Maybe you make cookies, maybe you’ll make clothes. Who knows what? Baby quilts. Something that you know how to do. Or maybe you have to go back and take a class and get a new skill set, or become an intern in a field you’d like to learn.
Everybody’s love to hire you for free, so you might as well – or try that. But the thing that I’ve learned the most of all those different kinds of areas which you’ll learn about when you read all these stories is that – and I make the same mistake – it’s important to think big, but you’ve got to work small.
You’ve got to take it a step at a time and figure out okay, what do I need to do today? Call somebody? Take a loan? Take a class? Join up with somebody else? Look into myself and say, “What do I do well that I could maybe make this into a livelihood,” and go for it.
I think people don’t stop to think. They just see the overall picture. “How am I going to do this,” and they get scared. One woman told me that she invented something and she took it to QVC, and QVC turned it down. I said, “QVC is the top of the mountain.” (Laughter) Come on.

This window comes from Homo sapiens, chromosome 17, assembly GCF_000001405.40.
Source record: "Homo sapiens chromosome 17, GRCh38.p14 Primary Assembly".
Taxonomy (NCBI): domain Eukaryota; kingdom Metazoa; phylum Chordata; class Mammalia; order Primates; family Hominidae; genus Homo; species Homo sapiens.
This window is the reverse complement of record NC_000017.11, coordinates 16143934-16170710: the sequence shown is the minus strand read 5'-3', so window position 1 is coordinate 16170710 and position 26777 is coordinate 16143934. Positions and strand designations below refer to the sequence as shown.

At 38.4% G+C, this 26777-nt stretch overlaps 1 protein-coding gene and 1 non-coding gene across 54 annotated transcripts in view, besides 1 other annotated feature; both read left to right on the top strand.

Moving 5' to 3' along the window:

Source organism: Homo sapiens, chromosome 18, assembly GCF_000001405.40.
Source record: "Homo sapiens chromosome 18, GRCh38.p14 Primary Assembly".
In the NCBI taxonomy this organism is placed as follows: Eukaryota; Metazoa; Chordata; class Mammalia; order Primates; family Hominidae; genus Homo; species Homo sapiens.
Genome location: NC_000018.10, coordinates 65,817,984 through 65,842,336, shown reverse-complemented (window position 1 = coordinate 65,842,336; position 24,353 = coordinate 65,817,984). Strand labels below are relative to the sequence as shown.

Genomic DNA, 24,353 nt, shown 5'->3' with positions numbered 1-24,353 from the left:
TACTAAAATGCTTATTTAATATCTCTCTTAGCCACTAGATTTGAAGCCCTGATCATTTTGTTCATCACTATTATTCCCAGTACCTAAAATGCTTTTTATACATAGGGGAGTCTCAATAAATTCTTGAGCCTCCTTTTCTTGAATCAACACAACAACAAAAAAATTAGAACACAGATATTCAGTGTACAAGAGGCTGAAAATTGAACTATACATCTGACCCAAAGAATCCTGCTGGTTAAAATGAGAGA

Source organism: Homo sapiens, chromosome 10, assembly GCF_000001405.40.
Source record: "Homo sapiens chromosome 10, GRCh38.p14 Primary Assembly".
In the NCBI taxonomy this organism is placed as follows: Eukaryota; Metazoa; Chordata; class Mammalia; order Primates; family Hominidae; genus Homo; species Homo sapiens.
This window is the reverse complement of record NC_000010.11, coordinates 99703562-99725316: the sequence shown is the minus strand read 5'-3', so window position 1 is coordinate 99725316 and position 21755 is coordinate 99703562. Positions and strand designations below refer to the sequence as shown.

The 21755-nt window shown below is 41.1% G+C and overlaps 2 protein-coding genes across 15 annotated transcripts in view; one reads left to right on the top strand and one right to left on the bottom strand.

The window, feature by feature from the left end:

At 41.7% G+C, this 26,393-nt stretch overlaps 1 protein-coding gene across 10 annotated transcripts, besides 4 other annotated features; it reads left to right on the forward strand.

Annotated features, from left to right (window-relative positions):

Tavis: She wanted the best, I guess.
Thomas: Come on, take your cupcakes and sell them at a bakery. Take your jewelry and sell them at a local store, and then build a momentum. One woman in here created a wallet, only because she always lost her keys, she always lost her phone, she could never find her wallet.
Her husband was always tooting the horn and saying, “Let’s go,” and she’d say, “I’m coming, I’ve got to find my keys.” So she decided she needed to make something, a little wallet or something, to put her phone, her keys, her ID and some money, and also put it with a little strap around her hand, right? She loved it.
Her friend said, “Oh, make me one.” So finally she thought maybe this is a business. So she makes these now. It’s called Cell Folio. I don’t have a piece of it; I’m not making any money from it. Cell Folio, it’s fabulous.